After Jason Anderson recovered from surgery, he fired off a text apologizing to his Rockstar Energy Husqvarna team manager, Bobby Hewitt. Jason said he was ready to work his ass off this summer and was sorry it had just come to an end.
The injury wasn’t really his fault, but the text does indicate that Anderson--despite some fears that he'd suffer through a supercross hangover all summer--was ready to contend outdoors. Unfortunately, Anderson’s 2018 motocross campaign is now on hiatus after a practice-day incident at Glen Helen last Thursday. A rider launched the wall jump before the finish line and landed very hard. He was injured, so someone immediately ran to the top of the wall jump to motion riders to go around it and avoid hitting him on the backside. One rider went around the wall jump and realized the downed rider was his friend. He hung a quick left to go over and check on him… not realizing Anderson was right behind him. They collided and Anderson went flipping over the bars, his foot landing right on a footpeg. The result was compound fractures to several bones on the outside of his right foot. The X-rays looked pretty gruesome, as did the bloody photos Anderson posted on social media.
Anderson underwent surgery while his Rockstar Energy Husqvarna team was headed to Thunder Valley. It went well, and now the recovery process begins, starting with at least four weeks without putting weight on his right side. After that, he will be cleared to train and eventually to ride. Anderson hopes to be back by Unadilla, which is about ten weeks out. Honestly, most riders of top status who aren’t racing for a contract the next season don’t even bother to come back before the end of the year. Why race back into shape and take a beating?
Because Anderson really, really, really wants to be part of Team USA at the Motocross of Nations this year. He already told Hewitt that he’s willing to do whatever it takes to be on the team.
In the pre-season run up to Lucas Oil Pro Motocross, many wondered if Anderson’s new Monster Energy Supercross title would ruin his focus and motivation for the outdoor grind. He fully admitted he put motocross testing aside to make sure he locked down the supercross title.
“It’s kind of like a group decision, but Aldon [Baker, trainer] was not pumped on me just wanting to ride supercross,” Anderson said after his podium finish at round two. “He wanted me to be ready for outdoors. At the same time, I was in a position that I have never been in and I wanted to really focus on getting that one goal accomplished. So I rode supercross, and honestly, the biggest push was my mechanic. My mechanic really wanted me to just ride supercross. I put my trust in him all the time. Between me and him, we just kind of told Aldon we want to just ride supercross and be ready to go and get this thing done. Then come outdoors, we’ll deal with that problem when it gets here. I feel like we’ve done a pretty good turnaround. We’re behind in points right now, but at the same time, I feel like if I keep getting good starts and I keep riding really good, we have a good shot at battling for wins like we did today and really getting onto that overall podium, getting that first win.”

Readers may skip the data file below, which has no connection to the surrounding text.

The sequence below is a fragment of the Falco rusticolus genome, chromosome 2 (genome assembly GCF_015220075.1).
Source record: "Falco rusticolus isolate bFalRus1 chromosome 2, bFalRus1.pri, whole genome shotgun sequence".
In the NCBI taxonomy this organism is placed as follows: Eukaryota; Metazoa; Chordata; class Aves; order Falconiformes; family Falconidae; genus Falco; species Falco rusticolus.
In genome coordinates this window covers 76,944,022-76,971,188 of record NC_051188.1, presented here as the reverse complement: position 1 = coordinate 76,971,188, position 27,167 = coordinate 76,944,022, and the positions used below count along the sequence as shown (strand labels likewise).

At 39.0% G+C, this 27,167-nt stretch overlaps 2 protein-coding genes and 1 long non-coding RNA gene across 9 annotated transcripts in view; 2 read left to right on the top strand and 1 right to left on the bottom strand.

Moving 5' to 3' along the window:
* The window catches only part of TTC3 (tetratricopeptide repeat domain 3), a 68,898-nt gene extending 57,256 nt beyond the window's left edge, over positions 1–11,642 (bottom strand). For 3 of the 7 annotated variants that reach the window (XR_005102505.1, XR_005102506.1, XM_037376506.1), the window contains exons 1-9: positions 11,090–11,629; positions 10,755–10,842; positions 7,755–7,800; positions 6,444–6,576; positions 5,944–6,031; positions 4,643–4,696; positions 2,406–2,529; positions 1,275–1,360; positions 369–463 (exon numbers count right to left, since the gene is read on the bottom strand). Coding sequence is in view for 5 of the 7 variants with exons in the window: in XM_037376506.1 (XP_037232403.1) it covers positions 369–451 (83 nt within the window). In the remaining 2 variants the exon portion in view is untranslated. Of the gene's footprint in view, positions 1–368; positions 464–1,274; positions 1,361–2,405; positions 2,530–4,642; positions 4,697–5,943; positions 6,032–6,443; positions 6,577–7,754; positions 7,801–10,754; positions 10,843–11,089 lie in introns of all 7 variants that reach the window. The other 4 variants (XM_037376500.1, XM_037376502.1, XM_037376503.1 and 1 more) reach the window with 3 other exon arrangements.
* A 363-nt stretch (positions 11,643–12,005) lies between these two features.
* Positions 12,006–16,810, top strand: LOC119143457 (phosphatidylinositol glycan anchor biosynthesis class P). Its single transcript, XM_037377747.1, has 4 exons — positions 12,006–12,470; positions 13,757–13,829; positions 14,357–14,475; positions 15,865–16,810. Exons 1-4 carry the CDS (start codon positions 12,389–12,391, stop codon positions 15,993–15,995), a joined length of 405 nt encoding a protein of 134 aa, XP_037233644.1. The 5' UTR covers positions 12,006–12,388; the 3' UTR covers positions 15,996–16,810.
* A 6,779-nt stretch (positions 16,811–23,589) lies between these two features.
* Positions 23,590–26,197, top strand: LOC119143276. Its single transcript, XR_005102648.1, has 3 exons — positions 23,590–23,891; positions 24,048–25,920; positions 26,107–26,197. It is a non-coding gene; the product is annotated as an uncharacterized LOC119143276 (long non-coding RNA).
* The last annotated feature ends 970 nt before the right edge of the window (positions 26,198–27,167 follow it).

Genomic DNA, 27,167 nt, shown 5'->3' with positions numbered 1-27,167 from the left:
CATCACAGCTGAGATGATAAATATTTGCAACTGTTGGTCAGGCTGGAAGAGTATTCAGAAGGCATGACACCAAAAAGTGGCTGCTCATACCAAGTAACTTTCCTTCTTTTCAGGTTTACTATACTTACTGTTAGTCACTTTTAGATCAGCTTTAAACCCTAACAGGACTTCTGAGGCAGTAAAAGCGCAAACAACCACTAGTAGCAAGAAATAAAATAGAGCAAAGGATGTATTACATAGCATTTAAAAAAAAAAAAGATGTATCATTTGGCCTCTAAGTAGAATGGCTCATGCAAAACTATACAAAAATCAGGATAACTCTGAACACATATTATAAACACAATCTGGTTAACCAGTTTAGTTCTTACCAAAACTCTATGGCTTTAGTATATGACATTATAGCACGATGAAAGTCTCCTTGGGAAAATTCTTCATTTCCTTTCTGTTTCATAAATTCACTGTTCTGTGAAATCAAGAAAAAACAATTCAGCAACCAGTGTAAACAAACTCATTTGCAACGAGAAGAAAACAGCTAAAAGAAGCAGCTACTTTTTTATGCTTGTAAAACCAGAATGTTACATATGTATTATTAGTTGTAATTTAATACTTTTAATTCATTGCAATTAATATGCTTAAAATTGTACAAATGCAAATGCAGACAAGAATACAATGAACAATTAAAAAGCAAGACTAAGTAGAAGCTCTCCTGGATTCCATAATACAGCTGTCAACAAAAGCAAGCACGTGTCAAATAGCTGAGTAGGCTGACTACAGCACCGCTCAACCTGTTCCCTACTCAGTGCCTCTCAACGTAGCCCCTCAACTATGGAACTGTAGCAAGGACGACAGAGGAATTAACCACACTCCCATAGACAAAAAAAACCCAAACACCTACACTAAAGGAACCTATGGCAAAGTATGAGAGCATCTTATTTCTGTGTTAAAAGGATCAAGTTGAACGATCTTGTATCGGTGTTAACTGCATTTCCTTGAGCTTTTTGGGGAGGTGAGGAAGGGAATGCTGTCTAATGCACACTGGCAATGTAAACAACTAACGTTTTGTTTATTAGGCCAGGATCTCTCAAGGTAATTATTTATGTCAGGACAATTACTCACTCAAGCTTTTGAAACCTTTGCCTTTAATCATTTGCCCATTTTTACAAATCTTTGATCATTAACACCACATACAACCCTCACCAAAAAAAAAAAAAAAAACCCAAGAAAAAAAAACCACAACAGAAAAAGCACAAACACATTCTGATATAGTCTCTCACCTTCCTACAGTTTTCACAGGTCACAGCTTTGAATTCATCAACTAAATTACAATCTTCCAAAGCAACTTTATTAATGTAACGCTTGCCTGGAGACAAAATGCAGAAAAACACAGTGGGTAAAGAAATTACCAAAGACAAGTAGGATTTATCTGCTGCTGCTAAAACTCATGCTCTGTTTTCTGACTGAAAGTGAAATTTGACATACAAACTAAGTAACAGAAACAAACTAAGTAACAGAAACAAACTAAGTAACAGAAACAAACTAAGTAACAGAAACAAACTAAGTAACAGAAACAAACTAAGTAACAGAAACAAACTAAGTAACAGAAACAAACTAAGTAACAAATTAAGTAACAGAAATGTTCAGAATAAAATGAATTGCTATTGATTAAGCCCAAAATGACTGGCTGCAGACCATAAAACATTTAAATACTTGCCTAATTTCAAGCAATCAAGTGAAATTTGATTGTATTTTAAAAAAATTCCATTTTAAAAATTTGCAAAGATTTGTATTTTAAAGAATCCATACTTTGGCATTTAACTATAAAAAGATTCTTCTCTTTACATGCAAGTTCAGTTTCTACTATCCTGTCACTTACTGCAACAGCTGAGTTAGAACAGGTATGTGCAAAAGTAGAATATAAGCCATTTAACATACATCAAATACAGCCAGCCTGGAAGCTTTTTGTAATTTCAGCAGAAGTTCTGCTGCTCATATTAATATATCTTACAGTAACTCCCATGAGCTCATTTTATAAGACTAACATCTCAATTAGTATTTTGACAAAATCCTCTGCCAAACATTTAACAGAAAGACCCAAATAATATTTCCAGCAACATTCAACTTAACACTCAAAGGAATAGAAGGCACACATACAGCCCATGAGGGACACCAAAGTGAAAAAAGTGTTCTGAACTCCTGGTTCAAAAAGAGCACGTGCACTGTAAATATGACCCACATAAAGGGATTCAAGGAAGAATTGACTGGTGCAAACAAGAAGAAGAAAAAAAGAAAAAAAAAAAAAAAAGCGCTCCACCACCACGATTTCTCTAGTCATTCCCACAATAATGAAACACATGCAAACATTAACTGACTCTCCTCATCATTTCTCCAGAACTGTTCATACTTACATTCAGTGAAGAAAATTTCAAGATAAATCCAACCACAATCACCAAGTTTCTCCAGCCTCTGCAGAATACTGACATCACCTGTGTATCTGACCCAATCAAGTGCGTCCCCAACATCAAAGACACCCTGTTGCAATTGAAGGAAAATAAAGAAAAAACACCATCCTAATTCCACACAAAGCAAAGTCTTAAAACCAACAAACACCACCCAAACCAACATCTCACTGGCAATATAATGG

Anderson said he had only ridden outdoors five times before the Hangtown opener, which included the Hangtown press day. His endurance and bike setup were lagging at the opening races, but he says he was fully committed to working out the kinks and getting in the thick of the fight. Of course, all riders will at least say that, but Anderson has special motivation this summer because of his Nations desires.
“He wants to be on that team so bad,” Hewitt told me. “Like, so bad. That was one of his main goals this season. From day one, he wanted to be selected to the team.”
Before Hangtown, Anderson said that even if he doesn’t make Team USA, he’s going to go to the race just to watch. He’s all in on MXoN taking place in the U.S. at RedBud. So that’s where his focus is—trying to recover in time to be considered for the team, and also to be ready in case his number does get called.
It’s complicated because the squad is often actually announced at Unadilla itself (James Stewart once returned to racing at Unadilla hoping to maybe get a MXoN bid, but the team was announced during opening ceremonies that day—without Stewart on it—just minutes before Stewart actually took off for a moto). Anderson has asked Hewitt to tell Roger DeCoster to keep him in mind. He’s willing to run through a wall to be on Team USA this year.
With the race taking place at RedBud, though, expect no shortage of willing candidates. That’s a nice contrast to the last few years, when Team USA had to be assembled from the few willing participants instead of a selection from a large pool of riders. Anderson was once the benefactor of this, as he was selected to Team USA in 2016 while he was still out with a broken collarbone. He returned to race the season finale in Indiana to get his racing legs back under him.
To look at things logically right now, Eli Tomac would be the lead 450 dog, and Justin Barcia and Blake Baggett look like fine candidates for another 450 slot. Things can change quickly, though, which Anderson knows all too well. Not only was this foot injury the result of unexpected circumstances, but so was the bump that knocked him out of the Nations in 2016. If you can get landed on while celebrating a moto win, well, anything can happen.
In fact, Hewitt thinks there could be a silver lining to all of this. When Anderson returns in August, he’ll be fresh and ready to moto down from then on through RedBud’s MXoN October 6-7 weekend. Those who logged a full season without a break might not feel that way.
Anderson has made his feelings known. He wants to be on the team. Can he recover and will he be selected? Stranger things have happened. Just ask him.